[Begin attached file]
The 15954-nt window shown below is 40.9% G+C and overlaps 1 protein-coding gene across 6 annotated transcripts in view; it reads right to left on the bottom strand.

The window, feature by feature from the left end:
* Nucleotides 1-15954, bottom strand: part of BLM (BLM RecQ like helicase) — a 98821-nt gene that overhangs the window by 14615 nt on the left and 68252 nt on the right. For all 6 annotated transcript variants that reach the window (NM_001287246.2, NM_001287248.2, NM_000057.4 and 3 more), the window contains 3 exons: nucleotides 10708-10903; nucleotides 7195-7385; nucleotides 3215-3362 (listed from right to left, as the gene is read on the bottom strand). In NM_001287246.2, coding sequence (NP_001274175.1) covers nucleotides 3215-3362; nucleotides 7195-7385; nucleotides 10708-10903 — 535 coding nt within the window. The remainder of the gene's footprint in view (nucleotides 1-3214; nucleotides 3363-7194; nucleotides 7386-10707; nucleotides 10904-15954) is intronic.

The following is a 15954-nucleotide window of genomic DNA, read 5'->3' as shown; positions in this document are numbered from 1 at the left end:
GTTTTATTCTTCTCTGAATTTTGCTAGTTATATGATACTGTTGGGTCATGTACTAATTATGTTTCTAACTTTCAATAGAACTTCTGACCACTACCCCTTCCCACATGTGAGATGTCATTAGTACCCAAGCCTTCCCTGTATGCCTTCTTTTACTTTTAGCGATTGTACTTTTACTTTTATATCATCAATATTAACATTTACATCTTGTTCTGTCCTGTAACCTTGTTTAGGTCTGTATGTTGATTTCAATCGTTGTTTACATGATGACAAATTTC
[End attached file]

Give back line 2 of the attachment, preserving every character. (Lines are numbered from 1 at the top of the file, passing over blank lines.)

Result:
The window, feature by feature from the left end: